This type of agreement will contain a significant amount of information about the project in question, the property owner, the foreman, and much more. Each agreement will be unique, but they should contain the following information:

  • Deadlines – Identifying deadlines for when different milestones within the project must be completed.
  • Wages – The amount available for wages to pay contractors, employees, and others involved in the construction project.
  • Project Specifications – The details of the project. This would include things like the architectural designs, any specific types of materials to be used, and more.
  • Responsibilities of Foreman – Any specific responsibilities that the foreman has to take on.

The level of detail, and the specific things that need to be included will depend largely on the complexity of the project. A small single-family home that needs to be built will not require the same things in the contract as a large multi-million dollar construction project. That being said, anytime a property owner is hiring a construction company or firm to complete a project, it is a good idea to have this type of contract in place. In fact, most construction managers will require one before they can start work.

Get the Help You Need

If you have a construction project coming up and you need a construction management agreement, it is important to work with an attorney experience working on construction contracts. Contact Florida Construction Law Group to talk about your project and see how we can help you draft or review your contracts.

20Jul 2017

Construction companies and contractors are typically able to accept and complete jobs without any significant problems. Unfortunately, disputes related to these types of jobs are all but inevitable when you’ve been in this business for long enough. In many cases, these types of disputes can be resolved through dialogue, mediation, and other resolution techniques. Sometimes, however, they end up going to court to be litigated.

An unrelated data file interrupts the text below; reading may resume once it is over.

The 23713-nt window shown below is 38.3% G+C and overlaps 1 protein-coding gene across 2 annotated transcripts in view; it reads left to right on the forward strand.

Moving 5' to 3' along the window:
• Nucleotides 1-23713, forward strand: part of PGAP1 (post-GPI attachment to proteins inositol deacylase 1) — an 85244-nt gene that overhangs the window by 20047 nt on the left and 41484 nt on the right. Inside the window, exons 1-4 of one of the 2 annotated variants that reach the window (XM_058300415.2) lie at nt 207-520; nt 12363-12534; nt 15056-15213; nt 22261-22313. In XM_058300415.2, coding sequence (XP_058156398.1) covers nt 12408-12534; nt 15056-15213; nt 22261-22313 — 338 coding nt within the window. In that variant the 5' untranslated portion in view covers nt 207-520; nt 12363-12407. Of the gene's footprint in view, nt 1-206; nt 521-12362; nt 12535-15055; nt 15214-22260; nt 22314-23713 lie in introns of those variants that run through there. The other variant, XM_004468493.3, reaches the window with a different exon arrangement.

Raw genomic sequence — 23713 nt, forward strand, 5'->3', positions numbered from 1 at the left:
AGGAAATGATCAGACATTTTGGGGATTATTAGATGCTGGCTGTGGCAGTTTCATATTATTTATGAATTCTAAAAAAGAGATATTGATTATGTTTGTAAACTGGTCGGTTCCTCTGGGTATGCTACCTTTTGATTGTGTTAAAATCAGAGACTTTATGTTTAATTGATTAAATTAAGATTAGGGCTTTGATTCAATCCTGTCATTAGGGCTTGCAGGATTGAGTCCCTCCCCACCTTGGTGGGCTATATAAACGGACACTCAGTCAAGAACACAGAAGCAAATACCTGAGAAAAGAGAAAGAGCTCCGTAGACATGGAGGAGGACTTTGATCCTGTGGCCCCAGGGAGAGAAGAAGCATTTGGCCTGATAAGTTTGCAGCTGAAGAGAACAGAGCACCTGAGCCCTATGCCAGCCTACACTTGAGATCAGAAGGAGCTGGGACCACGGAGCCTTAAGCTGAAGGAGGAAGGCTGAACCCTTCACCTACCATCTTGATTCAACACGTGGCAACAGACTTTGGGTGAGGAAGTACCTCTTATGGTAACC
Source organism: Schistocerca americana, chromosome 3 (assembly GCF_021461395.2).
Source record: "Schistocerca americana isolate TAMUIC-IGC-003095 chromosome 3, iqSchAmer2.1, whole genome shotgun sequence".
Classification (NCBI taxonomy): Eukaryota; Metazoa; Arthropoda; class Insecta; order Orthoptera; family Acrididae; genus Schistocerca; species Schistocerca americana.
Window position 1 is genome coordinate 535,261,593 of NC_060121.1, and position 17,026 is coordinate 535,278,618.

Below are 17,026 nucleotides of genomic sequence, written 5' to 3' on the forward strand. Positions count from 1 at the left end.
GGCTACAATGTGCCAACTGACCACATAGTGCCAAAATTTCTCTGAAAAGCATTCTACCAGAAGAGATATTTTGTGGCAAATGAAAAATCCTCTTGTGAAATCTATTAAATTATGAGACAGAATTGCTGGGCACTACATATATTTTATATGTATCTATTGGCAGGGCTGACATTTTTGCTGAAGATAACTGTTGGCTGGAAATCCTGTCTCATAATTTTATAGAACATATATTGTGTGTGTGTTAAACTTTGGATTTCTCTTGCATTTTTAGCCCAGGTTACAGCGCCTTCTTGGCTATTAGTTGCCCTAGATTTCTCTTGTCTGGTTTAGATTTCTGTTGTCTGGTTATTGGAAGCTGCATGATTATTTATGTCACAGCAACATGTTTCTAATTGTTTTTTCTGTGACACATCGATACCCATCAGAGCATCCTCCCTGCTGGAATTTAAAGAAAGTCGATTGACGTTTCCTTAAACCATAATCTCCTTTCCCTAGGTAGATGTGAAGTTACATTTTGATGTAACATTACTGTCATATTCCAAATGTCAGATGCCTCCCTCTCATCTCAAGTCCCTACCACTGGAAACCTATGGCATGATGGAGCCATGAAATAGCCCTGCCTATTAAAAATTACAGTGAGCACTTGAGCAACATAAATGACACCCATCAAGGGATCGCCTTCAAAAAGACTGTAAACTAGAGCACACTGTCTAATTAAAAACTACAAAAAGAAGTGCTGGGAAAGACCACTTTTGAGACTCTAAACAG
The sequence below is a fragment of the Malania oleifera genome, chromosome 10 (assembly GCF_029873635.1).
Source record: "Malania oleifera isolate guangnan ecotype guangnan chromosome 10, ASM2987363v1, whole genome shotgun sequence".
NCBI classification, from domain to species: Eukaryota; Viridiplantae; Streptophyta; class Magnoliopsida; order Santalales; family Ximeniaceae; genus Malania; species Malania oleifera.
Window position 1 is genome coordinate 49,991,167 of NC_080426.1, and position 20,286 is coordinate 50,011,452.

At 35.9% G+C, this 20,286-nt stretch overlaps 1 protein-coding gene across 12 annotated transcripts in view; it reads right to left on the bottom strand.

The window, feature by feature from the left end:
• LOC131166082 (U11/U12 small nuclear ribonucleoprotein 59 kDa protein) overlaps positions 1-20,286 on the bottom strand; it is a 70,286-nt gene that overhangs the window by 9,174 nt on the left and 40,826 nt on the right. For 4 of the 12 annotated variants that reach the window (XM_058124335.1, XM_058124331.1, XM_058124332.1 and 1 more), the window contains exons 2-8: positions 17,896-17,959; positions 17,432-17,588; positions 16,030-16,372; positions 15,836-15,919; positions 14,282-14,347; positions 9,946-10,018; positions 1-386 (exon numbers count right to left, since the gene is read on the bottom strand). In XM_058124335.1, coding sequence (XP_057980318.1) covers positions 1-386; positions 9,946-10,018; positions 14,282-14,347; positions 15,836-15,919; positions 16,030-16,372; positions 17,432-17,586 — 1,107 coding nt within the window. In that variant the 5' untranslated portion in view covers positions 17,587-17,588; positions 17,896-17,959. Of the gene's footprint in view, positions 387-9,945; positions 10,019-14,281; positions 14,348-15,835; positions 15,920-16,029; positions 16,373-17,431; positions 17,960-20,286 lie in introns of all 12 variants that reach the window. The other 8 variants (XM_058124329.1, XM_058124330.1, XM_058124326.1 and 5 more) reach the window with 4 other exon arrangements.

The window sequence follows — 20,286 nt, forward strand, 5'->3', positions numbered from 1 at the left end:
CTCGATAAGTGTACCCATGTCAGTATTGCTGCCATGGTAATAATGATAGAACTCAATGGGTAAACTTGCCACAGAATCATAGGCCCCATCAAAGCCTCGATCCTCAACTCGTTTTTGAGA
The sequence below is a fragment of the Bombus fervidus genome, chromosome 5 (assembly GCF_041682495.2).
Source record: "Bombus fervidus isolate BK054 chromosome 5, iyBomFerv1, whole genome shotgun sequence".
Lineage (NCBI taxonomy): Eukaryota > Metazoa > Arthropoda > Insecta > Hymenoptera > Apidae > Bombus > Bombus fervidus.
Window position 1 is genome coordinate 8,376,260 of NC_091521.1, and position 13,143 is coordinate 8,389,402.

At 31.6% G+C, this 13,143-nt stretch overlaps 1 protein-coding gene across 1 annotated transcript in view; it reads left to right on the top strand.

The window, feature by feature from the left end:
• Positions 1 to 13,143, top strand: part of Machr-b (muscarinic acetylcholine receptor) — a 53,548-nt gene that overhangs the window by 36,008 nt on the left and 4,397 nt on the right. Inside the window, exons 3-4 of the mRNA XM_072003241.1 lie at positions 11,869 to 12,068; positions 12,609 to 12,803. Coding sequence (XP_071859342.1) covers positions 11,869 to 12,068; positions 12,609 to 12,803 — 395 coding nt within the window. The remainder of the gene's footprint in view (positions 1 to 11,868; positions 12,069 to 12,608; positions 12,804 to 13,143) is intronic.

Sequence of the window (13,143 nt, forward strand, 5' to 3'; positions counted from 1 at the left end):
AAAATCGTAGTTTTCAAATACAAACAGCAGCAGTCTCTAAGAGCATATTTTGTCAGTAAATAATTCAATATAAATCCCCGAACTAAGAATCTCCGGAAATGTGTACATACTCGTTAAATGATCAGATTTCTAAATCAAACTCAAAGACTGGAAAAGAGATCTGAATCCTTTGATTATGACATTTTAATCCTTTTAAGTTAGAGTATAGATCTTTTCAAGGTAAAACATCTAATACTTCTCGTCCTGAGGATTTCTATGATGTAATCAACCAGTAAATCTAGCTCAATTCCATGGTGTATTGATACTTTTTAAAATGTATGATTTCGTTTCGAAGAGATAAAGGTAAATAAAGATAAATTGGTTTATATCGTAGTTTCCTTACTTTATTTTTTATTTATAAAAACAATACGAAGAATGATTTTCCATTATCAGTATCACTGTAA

Litigation can be a time-consuming and very costly option, and knowing when a dispute is headed in that direction can help you to better prepare for it. The following signs can be strong indicators that a particular disagreement is going to end up in court.

Only Able to Speak to Other Parties’ Attorney

If the other party begins to tell you that you should be speaking with their attorney, this is one of the most obvious signs that your case is heading to court. While retaining an attorney for a construction dispute is a good idea, it is a bad sign when the other party completely refuses to speak with you without their attorney present.

Unwilling to Compromise

In virtually every construction related dispute, there is room for compromise. If the other party won’t give an inch and is essentially just repeating their demands every time you speak with them, it is likely going to be necessary to litigate the case. In these types of situations, the courts will often force the compromise to take place, so you may be in a strong position.

Poorly Drafted Contracts

Few things can prevent a construction dispute better than a clear, well-written contract. When a contract has all the necessary information, it becomes difficult to have a dispute because all the potential problems have been dealt with ahead of time. Sadly, a large percentage of construction contracts are missing some essential components. A competent lawyer will catch it.

Breakdown in Communications

When a dispute is just starting, both parties are typically willing to talk about the issue and try to work it out. At some point, the other party may stop accepting your phone calls, and be unwilling to meet with you to try to resolve the issues. They may even be trying to ignore the problem until it goes away. If all, or even most, of the communication has stopped, it is likely time to get the courts involved.

Don’t Hesitate to Reach Out to Us

No matter what your dispute is about, we are here to help. Contact FCLG to go over the details of your situation, and get advice on how to best proceed. If your dispute does indeed need to go to court, we will aggressively represent your interests to help you to get the best possible outcome.

22Jun 2017

Whenever taking on a large construction project, it will be necessary to negotiate a draw schedule with the lender. A draw schedule takes the full amount of the construction loan and splits it up into multiple payments that are made as work is completed. This helps to limit the risk that the bank takes on, while also ensuring the construction company has the money they need, when it is needed.

In most projects, the draw requests are completed without any significant issues, and the project is able to flow along efficiently. In some cases, however, disputes can occur between the construction company and the bank. These disputes can cause delays and other costly problems, which should be avoided whenever possible. The following tips can help you to avoid draw request disputes and keep your construction project moving forward: